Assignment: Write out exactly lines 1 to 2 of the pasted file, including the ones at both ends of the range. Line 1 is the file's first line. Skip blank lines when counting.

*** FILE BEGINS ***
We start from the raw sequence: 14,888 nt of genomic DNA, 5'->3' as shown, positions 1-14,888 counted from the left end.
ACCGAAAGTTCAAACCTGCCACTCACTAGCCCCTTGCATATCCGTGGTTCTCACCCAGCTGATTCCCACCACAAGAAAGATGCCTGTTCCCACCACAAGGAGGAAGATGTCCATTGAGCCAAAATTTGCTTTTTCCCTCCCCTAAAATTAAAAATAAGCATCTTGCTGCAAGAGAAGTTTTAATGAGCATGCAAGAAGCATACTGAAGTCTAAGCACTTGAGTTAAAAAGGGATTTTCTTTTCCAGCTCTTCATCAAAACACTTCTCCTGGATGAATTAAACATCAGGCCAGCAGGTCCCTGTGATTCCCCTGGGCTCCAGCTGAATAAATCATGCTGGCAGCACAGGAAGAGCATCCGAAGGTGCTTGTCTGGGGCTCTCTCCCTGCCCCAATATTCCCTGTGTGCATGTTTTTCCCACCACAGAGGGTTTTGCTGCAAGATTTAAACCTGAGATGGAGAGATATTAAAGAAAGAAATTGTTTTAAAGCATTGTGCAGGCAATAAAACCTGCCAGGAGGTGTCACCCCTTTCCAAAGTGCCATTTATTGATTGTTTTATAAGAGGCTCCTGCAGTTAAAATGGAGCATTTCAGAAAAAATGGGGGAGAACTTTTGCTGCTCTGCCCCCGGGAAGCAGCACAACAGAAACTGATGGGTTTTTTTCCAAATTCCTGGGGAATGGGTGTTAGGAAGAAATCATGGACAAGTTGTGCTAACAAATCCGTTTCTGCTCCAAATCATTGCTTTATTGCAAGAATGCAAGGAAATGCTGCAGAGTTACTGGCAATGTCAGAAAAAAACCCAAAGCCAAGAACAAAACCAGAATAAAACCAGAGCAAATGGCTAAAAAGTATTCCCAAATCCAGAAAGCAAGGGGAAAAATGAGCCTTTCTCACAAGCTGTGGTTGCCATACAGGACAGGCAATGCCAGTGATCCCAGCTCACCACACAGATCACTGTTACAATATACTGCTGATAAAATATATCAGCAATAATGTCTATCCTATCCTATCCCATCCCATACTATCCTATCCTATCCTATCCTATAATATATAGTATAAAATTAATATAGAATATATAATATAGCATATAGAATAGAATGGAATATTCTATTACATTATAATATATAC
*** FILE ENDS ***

We start from the raw sequence: 14,888 nt of genomic DNA, 5'->3' as shown, positions 1-14,888 counted from the left end.
ACCGAAAGTTCAAACCTGCCACTCACTAGCCCCTTGCATATCCGTGGTTCTCACCCAGCTGATTCCCACCACAAGAAAGATGCCTGTTCCCACCACAAGGAGGAAGATGTCCATTGAGCCAAAATTTGCTTTTTCCCTCCCCTAAAATTAAAAATAAGCATCTTGCTGCAAGAGAAGTTTTAATGAGCATGCAAGAAGCATACTGAAGTCTAAGCACTTGAGTTAAAAAGGGATTTTCTTTTCCAGCTCTTCATCAAAACACTTCTCCTGGATGAATTAAACATCAGGCCAGCAGGTCCCTGTGATTCCCCTGGGCTCCAGCTGAATAAATCATGCTGGCAGCACAGGAAGAGCATCCGAAGGTGCTTGTCTGGGGCTCTCTCCCTGCCCCAATATTCCCTGTGTGCATGTTTTTCCCACCACAGAGGGTTTTGCTGCAAGATTTAAACCTGAGATGGAGAGATATTAAAGAAAGAAATTGTTTTAAAGCATTGTGCAGGCAATAAAACCTGCCAGGAGGTGTCACCCCTTTCCAAAGTGCCATTTATTGATTGTTTTATAAGAGGCTCCTGCAGTTAAAATGGAGCATTTCAGAAAAAATGGGGGAGAACTTTTGCTGCTCTGCCCCCGGGAAGCAGCACAACAGAAACTGATGGGTTTTTTTCCAAATTCCTGGGGAATGGGTGTTAGGAAGAAATCATGGACAAGTTGTGCTAACAAATCCGTTTCTGCTCCAAATCATTGCTTTATTGCAAGAATGCAAGGAAATGCTGCAGAGTTACTGGCAATGTCAGAAAAAAACCCAAAGCCAAGAACAAAACCAGAATAAAACCAGAGCAAATGGCTAAAAAGTATTCCCAAATCCAGAAAGCAAGGGGAAAAATGAGCCTTTCTCACAAGCTGTGGTTGCCATACAGGACAGGCAATGCCAGTGATCCCAGCTCACCACACAGATCACTGTTACAATATACTGCTGATAAAATATATCAGCAATAATGTCTATCCTATCCTATCCCATCCCATACTATCCTATCCTATCCTATCCTATAATATATAGTATAAAATTAATATAGAATATATAATATAGCATATAGAATAGAATGGAATATTCTATTACATTATAATATATAC